RENEE MONTAGNE, HOST:
A construction crew at an Oklahoma City school made a startling discovery earlier this month. Behind the walls of Emerson High School, they found old chalkboards and, on them, scrawled class lessons from almost a century ago - chalk drawings in remarkable condition. Jacob McCleland from member station KGOU reports that school officials are trying to figure out the best way to preserve those sketches of the past.
JACOB MCCLELAND, BYLINE: Math teacher Sherry Read's classroom is a total mess. The students are gone for the summer, and light fixtures now dangle from the ceiling. The floor has a layer of dust. Down the hallway, workers make a racket while they renovate the school, which dates back to the 1890s. They're working in what's become an archaeological site, but Read doesn't mind. She's amazed that, hiding behind the walls at Emerson High School, workers found lessons from 1917, written on vintage blackboards.
SHERRY READ: It's like touching history, like being a part of what was going on during the day, and just remarkable and mysterious, trying to figure out what some of this was.
MCCLELAND: The biggest mystery is an old multiplication wheel. It's a circle with factors on the inside and other numbers on the outside. The thing is no one can figure it out. But there's no mystery about when the lessons were written. It was 1917, right after Thanksgiving. There's a turkey and pilgrim theme in every room. One picture shows a little girl feeding a turkey. She's in a pink and white knee-length dress and stockings. Bright yellow curls frame her face. The picture is intricate, so detailed it must've been drawn by a teacher's hand. There's music and civics lessons. There are rules for keeping clean and a vocabulary list - words like blunder and choke written in smooth cursive - and whoa. Yes, that was an important word back then. Many people got around on horse and buggy. Also on the board, a list of student names, frozen in time.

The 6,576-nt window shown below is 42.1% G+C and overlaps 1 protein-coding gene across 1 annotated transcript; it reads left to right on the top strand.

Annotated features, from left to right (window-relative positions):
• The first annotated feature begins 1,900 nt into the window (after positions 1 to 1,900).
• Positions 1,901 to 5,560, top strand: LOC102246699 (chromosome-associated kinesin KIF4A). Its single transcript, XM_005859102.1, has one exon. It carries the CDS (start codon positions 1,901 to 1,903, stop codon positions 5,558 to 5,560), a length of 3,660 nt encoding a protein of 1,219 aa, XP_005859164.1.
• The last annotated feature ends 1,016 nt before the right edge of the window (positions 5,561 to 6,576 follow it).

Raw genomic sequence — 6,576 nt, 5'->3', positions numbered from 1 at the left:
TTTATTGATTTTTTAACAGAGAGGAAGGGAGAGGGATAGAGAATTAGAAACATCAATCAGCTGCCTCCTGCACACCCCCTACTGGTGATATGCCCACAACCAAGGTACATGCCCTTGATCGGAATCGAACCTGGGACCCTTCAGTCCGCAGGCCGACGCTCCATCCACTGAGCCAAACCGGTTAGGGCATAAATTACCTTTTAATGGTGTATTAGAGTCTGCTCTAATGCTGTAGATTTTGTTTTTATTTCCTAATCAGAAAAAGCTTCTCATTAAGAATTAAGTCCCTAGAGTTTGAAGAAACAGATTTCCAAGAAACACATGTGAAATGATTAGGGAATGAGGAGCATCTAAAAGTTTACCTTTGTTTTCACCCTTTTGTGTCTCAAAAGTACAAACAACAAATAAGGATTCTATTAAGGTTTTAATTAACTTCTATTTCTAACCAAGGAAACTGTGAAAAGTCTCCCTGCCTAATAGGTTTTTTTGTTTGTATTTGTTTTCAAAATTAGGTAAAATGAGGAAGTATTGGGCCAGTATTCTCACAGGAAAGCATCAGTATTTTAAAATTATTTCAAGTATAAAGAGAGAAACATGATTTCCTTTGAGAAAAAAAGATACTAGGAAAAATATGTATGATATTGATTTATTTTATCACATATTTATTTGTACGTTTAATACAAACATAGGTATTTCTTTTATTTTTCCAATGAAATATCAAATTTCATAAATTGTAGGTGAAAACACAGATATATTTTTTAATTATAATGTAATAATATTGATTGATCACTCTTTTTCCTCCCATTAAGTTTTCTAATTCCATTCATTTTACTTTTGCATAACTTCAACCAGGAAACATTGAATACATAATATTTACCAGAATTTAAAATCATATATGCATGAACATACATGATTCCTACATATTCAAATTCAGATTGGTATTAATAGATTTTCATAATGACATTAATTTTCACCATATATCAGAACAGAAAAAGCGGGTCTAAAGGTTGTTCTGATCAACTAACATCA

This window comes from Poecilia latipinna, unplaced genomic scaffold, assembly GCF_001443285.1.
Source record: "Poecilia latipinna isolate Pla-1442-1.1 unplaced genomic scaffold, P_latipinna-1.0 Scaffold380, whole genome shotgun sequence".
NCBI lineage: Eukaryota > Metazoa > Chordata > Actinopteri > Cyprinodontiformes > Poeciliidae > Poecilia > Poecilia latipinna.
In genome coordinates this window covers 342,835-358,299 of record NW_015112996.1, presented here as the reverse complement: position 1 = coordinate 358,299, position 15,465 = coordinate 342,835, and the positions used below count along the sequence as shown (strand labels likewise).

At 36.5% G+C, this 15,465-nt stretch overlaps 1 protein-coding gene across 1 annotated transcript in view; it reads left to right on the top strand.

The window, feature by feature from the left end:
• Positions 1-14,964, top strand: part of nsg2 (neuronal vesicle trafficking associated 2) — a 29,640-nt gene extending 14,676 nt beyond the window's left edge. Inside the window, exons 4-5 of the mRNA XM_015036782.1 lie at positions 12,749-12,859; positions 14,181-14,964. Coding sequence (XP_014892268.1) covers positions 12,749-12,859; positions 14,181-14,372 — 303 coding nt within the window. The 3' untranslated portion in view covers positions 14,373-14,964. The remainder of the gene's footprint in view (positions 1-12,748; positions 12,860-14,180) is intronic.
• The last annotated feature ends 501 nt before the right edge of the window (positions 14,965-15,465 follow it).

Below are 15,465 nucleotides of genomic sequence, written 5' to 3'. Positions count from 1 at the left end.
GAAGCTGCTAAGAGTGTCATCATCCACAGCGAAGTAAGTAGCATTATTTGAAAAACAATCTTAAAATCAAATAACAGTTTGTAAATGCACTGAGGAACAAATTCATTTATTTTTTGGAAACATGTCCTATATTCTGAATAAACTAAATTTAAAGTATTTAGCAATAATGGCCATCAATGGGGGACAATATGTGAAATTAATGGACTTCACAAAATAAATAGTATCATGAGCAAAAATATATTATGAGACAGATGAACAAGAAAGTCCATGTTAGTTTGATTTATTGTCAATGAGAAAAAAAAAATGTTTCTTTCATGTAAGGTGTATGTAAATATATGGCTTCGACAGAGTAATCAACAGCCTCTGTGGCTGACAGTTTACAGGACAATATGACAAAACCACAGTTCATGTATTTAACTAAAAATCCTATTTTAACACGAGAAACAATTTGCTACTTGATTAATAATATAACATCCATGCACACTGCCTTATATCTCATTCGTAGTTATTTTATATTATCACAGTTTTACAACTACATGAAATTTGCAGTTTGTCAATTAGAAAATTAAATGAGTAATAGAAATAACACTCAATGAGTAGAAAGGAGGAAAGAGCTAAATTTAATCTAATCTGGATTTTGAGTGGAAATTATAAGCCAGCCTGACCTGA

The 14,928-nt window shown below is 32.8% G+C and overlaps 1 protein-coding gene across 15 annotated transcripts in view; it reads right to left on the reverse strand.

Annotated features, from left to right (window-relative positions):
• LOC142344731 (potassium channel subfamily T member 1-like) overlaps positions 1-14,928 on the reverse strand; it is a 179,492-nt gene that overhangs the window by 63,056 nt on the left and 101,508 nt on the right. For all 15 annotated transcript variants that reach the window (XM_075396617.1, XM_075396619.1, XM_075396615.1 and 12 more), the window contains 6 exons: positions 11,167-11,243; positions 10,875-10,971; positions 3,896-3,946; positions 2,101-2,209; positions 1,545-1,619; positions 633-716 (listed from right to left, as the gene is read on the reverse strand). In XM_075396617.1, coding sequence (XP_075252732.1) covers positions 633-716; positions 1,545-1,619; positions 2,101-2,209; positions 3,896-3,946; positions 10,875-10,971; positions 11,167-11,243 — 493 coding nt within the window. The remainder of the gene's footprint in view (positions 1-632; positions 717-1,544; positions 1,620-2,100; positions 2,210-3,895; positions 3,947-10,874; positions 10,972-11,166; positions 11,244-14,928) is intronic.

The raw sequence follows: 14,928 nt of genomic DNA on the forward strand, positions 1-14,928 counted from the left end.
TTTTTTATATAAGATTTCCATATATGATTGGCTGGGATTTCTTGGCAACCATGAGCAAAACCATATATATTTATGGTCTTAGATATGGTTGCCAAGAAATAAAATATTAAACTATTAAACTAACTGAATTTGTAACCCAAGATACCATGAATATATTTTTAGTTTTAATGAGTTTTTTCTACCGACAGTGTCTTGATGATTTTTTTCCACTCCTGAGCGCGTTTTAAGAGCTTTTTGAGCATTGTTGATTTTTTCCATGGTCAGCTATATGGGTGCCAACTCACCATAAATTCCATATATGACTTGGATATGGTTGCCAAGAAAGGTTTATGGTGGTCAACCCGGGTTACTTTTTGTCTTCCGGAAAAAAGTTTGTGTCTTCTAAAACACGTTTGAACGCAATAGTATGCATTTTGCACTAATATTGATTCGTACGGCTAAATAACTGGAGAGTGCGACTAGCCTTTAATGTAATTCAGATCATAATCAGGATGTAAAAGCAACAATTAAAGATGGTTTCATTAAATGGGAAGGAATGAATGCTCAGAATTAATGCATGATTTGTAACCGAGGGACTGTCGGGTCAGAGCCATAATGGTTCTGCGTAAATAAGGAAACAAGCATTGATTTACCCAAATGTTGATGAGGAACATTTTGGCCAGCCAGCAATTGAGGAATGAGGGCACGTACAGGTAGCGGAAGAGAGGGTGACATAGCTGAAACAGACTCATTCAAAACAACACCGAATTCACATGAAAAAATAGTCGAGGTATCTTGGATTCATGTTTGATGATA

READ: So we're not sure if that meant they were good students for the day or they accomplished that, or was that something - were their names up there because they were bad for the day (laughter)?
MCCLELAND: These snapshots are fragile. A simple misplaced elbow can wipe them away. So Jeff Briley of the Oklahoma Historical Society says it's important to secure the rooms, protect chalkboards with acrylic glass and then control the temperature and light.
JEFF BRILEY: They're meant to be fleeting. It's - chalk on a blackboard is not meant as a permanent media at all.
MCCLELAND: He says everyone wants to preserve the blackboards, but they're too fragile to move. So the old lessons may become part of the modern classrooms.
BRILEY: If you make it secure, you make it where there's no physical problems. You give it a stable environment. Well, then you'll be good, perhaps, for another hundred years.
MCCLELAND: Teacher Sherry Read gets a nice vibe from the chalkboards. She thinks the teachers of 1917 left the lessons for a reason.
READ: You know, you'd have cleaned off your boards so you could be ready the next day to come back and teach. So I think they left them on there on purpose to send a message to us, to say that this is what was going on during our time.
MCCLELAND: Blackboard drawings are the fruit flies of art. They have short life spans. That's why the folks at Emerson High are scrambling. They want to preserve these snapshots from a century ago for future generations of Oklahoma students. For NPR News, I'm Jacob McCleland.
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